Whereas once developers might have taken every opportunity to fill new city-center retail projects with boutique or high-street fashion brands, now food and drink are increasingly at the front and center of their strategy.
Developers are quickly realizing that developments and destinations centered around food, such as Borough Market in London or Chelsea Market in New York City, increasingly draw large numbers of people, meaning they are profitable in and of themselves, but can also have significant benefits for nearby assets like offices.
So it comes as little surprise that when Polish firm Griffin Real Estate took possession of a dilapidated food market hall in the center of Warsaw in 2012, rather than seek to change its ethos toward fashion like previous owners had, it created a development that dovetailed the site’s history with the current hunger for food-led destinations in city centers.
Opening this week is Hala Koszyki (which roughly translates as Basket Hall), which will be a 172,000-square-foot (16,000 sq m) project comprising 118,000 square feet (11,000 sq m) of retail space and restaurants and 54,000 square feet (5,000 sq m) of offices in Warsaw’s city center.
The retail element will see a former market hall built in 1906 redeveloped and refurbished into a project almost entirely devoted to restaurants, food stalls, and food-related shops, selling items such as kitchenware, food books, and, of course, food. The development also has some high-end book and design stores. New offices are being erected on the site as well as behind the hall.
The project will feature restaurants ranging from small independents to high-end cuisine and everything in between, with a small number of chain formats as well. A broad range of global cuisine will be featured, so Asian fusion and Moroccan concepts will sit alongside a modern take on the very traditional local staple of the polish sausage sandwich. It will also feature the longest bar in Poland, at 66 feet (20 m).
“We looked at the city and thought we didn’t want to do yet another fashion-driven scheme,” says Przemyslaw Krych, founder and chief executive of Griffin, which counts U.S. private equity firm Oaktree among its backers.
“We wanted to do something more specific based around food and gastronomy, something that taps into the lifestyle people are living today. It is something that Warsaw currently does not have.”
How Griffin came to take over the project is very much related to the recent past of real estate. The firm bought the development from lenders to Irish entrepreneur Derek Quinlan, who went bust during the last cycle. He and his team had struggled to get the scheme off the ground, initially due to design factors and later due to capital constraints.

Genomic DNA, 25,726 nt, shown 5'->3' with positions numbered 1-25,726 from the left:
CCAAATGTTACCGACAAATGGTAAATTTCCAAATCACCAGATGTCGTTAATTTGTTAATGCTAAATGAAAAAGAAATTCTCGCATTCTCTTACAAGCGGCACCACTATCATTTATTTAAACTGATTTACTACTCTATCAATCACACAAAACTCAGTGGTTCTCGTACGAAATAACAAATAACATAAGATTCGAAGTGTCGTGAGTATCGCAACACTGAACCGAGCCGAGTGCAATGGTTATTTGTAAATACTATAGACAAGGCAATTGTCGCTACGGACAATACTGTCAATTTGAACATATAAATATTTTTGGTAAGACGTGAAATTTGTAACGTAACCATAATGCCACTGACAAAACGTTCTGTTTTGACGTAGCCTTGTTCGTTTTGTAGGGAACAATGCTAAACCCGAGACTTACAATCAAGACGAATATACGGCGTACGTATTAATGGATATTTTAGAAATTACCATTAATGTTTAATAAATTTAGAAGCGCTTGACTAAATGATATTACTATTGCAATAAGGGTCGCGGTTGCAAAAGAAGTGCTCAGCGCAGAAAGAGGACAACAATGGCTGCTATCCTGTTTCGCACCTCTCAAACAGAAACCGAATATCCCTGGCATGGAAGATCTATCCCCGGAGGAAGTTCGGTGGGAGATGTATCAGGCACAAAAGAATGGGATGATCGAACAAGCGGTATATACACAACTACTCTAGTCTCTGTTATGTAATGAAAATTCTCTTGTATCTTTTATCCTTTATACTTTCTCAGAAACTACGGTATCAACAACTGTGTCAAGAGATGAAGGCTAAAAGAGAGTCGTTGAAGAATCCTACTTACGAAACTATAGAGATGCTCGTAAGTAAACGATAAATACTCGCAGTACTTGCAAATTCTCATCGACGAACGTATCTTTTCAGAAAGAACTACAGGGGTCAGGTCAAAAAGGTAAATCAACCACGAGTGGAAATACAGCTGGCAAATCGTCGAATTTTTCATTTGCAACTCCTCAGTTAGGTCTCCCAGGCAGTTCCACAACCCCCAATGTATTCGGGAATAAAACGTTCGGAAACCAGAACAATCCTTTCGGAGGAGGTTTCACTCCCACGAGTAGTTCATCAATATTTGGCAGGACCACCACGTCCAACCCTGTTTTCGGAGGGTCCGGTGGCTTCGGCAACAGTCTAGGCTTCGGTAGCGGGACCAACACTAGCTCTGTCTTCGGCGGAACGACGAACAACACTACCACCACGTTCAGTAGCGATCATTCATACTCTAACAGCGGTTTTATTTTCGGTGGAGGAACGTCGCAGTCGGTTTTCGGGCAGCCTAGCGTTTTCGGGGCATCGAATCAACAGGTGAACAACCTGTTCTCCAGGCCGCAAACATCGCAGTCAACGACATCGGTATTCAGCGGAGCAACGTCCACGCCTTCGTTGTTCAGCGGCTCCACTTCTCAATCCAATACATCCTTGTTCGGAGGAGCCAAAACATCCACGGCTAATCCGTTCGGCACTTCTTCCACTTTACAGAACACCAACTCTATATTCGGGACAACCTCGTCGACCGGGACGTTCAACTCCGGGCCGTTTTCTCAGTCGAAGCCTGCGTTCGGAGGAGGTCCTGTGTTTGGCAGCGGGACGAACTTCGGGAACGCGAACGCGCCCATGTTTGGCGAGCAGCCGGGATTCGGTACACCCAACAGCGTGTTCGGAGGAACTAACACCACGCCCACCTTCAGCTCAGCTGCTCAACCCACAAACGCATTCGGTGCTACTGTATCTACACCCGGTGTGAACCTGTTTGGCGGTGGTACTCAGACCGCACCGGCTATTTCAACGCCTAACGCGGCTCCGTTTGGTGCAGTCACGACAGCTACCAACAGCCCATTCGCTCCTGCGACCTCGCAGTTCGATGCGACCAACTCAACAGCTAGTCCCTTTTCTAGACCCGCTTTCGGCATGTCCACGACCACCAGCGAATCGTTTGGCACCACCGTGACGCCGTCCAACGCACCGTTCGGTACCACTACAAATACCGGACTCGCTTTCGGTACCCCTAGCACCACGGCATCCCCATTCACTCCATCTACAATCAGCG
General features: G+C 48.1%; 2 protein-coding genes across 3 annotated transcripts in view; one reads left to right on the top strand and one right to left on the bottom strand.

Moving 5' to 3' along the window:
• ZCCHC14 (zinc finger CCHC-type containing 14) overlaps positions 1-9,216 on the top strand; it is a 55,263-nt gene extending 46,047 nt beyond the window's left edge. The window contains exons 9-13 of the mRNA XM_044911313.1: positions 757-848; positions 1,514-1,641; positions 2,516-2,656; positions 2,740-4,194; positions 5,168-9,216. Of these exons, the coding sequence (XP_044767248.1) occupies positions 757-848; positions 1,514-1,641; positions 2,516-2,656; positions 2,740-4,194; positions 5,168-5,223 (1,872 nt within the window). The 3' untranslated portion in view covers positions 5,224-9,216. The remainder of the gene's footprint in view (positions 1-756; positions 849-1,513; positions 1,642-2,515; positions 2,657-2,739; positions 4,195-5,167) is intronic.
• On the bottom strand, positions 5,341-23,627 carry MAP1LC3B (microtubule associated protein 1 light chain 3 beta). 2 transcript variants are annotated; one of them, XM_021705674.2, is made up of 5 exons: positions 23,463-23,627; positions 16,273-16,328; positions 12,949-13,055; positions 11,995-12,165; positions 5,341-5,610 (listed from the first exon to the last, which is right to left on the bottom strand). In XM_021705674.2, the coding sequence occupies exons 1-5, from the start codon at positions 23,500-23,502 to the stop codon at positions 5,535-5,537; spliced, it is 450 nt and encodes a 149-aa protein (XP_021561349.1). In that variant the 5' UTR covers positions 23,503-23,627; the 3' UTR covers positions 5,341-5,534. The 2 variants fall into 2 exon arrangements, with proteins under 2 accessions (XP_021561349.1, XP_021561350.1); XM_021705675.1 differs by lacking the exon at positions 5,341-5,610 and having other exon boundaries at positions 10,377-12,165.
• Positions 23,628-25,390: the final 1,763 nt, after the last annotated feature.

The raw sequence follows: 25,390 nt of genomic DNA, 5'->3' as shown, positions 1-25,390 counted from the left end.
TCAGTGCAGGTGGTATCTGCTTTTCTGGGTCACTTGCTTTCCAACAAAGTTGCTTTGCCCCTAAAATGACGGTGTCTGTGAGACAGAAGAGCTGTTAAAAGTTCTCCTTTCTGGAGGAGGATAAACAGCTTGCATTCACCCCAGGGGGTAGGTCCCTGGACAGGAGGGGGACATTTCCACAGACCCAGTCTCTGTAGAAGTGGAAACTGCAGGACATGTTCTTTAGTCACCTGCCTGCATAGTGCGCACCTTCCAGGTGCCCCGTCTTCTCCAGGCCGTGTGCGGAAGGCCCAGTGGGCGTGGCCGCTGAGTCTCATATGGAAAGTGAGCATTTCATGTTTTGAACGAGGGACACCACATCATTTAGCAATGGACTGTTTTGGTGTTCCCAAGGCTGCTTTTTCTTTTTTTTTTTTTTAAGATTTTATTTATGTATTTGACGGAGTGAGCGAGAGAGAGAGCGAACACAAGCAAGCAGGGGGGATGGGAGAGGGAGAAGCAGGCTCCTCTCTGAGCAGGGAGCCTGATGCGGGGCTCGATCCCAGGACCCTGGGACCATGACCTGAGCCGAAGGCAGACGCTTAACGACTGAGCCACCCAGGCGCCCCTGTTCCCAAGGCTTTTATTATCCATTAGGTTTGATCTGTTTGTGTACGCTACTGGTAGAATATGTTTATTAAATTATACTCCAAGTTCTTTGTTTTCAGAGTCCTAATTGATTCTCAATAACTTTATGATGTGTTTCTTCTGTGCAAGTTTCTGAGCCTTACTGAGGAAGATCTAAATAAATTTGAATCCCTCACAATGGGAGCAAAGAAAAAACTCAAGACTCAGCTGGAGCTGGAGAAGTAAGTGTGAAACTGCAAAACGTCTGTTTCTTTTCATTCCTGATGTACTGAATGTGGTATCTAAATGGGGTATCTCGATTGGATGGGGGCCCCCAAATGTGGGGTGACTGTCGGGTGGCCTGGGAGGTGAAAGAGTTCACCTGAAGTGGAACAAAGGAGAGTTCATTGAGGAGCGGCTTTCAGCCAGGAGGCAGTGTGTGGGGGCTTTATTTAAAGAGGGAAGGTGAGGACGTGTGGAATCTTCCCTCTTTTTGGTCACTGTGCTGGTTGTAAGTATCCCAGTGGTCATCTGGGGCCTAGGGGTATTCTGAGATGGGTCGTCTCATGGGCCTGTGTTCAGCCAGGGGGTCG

But the history of Hala Koszyki is very much based around food. It was a general food market until World War II, with farmers from across Poland bringing wares to be sold in the capital.
It was damaged during the war, and then in the postwar period it was run as a food cooperative. As the communist era drew to a close during the 1980s, however, the market gradually fell out of use and the building fell into disrepair.
Krych says that it made sense to embrace this history and association with the new development.
“Warsovians do consider this location to be food related, and for decades it has been known for that,” he says. “From that perspective, it is easier to introduce this kind of development. It will have food concepts and formats from across the world, put into the context of Warsaw.”
The exemplar in many ways that all such projects are following is Borough Market in London. The collection of independent food and market stalls in a series of abandoned railway arches next to the River Thames attracts 4.5 million visitors a year, and has gentrified the surrounding area, which now features many permanent high-end shops and restaurants.
Last year, private equity firm Meyer Bergman revealed plans for a £300 million (US$390 million) retail project next door, and Irvine Seller, the developer of the next-door Shard, has talked of the appeal to occupiers of the 660,000-square-foot (61,000 sq m) office tower that the market brings.
Krych echoes this point about the appeal to office occupiers. The office element of the project is 80 percent leased before opening.
“It’s very much a lifestyle destination, and a place where people want to meet friends, go out after work, or take a business client for lunch,” he says. “It is the kind of place that is very appealing to young people, who want to work and go out in the same place. We have worked on the design to allow us to link the office and retail elements, and that gives the offices a feel of being in a very lively area.”
The design and construction have been crucial, given that the project combines the redevelopment of an early-20th-century structure and three completely new office buildings. Authenticity is key with such schemes, and they have to feel like they have already been part of the city immediately after they have been developed.
The original facade has been retained, including wrought-iron gates and parts of decorative sculptures of a bull and a mermaid.
The red-brick market hall has been redeveloped using recycled materials including recycled bricks. And every effort has been made to make the new buildings harmonious.
“We didn’t want the old building to look like something from Disney World—you have to rebuild it, but so that it looks like it has already been used, so we used a lot of recycled materials,” Krych says. “And we didn’t want the new buildings to dominate the older building. So we have used a lot of neutral colors and neutral materials with no ornamentation to make sure they were discrete.”
Every modern city today has its gastronomic destinations, and Warsaw is about to join that club.